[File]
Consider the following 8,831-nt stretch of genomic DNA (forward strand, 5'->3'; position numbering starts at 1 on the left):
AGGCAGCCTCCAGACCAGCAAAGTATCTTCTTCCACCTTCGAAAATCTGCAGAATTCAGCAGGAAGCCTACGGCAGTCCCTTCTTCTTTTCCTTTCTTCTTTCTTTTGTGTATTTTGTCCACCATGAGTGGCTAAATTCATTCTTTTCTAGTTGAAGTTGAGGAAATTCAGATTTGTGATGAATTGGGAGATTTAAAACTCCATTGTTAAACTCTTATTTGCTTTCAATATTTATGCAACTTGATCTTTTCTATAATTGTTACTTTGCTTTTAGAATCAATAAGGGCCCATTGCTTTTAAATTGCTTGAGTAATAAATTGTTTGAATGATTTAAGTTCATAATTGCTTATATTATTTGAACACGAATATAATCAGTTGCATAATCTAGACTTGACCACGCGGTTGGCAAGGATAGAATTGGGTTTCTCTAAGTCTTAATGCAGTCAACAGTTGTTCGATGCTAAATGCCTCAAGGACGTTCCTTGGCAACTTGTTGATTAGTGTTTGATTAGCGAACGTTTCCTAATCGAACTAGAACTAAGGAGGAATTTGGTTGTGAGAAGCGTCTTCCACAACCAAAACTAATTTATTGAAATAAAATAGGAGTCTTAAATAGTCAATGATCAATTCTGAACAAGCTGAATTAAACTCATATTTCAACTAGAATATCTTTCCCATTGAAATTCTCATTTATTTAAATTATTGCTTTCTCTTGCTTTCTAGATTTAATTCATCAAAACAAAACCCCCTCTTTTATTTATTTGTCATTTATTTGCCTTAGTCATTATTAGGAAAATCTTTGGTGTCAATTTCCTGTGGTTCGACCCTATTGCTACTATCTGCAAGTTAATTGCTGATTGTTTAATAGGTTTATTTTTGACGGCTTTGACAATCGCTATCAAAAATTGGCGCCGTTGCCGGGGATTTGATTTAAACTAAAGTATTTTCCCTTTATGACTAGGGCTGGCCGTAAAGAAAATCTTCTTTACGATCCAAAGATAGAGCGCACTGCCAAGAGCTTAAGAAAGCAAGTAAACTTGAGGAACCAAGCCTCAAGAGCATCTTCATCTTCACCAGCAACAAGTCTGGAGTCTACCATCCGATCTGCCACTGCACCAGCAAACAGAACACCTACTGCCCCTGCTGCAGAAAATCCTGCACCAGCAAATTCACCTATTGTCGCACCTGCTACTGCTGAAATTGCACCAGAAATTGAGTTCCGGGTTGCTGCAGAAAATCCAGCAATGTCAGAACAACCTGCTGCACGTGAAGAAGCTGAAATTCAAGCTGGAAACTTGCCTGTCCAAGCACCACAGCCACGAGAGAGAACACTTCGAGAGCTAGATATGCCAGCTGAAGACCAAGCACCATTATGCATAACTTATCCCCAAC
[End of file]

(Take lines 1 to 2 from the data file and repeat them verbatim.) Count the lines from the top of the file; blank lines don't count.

Consider the following 8,831-nt stretch of genomic DNA (forward strand, 5'->3'; position numbering starts at 1 on the left):
AGGCAGCCTCCAGACCAGCAAAGTATCTTCTTCCACCTTCGAAAATCTGCAGAATTCAGCAGGAAGCCTACGGCAGTCCCTTCTTCTTTTCCTTTCTTCTTTCTTTTGTGTATTTTGTCCACCATGAGTGGCTAAATTCATTCTTTTCTAGTTGAAGTTGAGGAAATTCAGATTTGTGATGAATTGGGAGATTTAAAACTCCATTGTTAAACTCTTATTTGCTTTCAATATTTATGCAACTTGATCTTTTCTATAATTGTTACTTTGCTTTTAGAATCAATAAGGGCCCATTGCTTTTAAATTGCTTGAGTAATAAATTGTTTGAATGATTTAAGTTCATAATTGCTTATATTATTTGAACACGAATATAATCAGTTGCATAATCTAGACTTGACCACGCGGTTGGCAAGGATAGAATTGGGTTTCTCTAAGTCTTAATGCAGTCAACAGTTGTTCGATGCTAAATGCCTCAAGGACGTTCCTTGGCAACTTGTTGATTAGTGTTTGATTAGCGAACGTTTCCTAATCGAACTAGAACTAAGGAGGAATTTGGTTGTGAGAAGCGTCTTCCACAACCAAAACTAATTTATTGAAATAAAATAGGAGTCTTAAATAGTCAATGATCAATTCTGAACAAGCTGAATTAAACTCATATTTCAACTAGAATATCTTTCCCATTGAAATTCTCATTTATTTAAATTATTGCTTTCTCTTGCTTTCTAGATTTAATTCATCAAAACAAAACCCCCTCTTTTATTTATTTGTCATTTATTTGCCTTAGTCATTATTAGGAAAATCTTTGGTGTCAATTTCCTGTGGTTCGACCCTATTGCTACTATCTGCAAGTTAATTGCTGATTGTTTAATAGGTTTATTTTTGACGGCTTTGACAATCGCTATCAAAAATTGGCGCCGTTGCCGGGGATTTGATTTAAACTAAAGTATTTTCCCTTTATGACTAGGGCTGGCCGTAAAGAAAATCTTCTTTACGATCCAAAGATAGAGCGCACTGCCAAGAGCTTAAGAAAGCAAGTAAACTTGAGGAACCAAGCCTCAAGAGCATCTTCATCTTCACCAGCAACAAGTCTGGAGTCTACCATCCGATCTGCCACTGCACCAGCAAACAGAACACCTACTGCCCCTGCTGCAGAAAATCCTGCACCAGCAAATTCACCTATTGTCGCACCTGCTACTGCTGAAATTGCACCAGAAATTGAGTTCCGGGTTGCTGCAGAAAATCCAGCAATGTCAGAACAACCTGCTGCACGTGAAGAAGCTGAAATTCAAGCTGGAAACTTGCCTGTCCAAGCACCACAGCCACGAGAGAGAACACTTCGAGAGCTAGATATGCCAGCTGAAGACCAAGCACCATTATGCATAACTTATCCCCAAC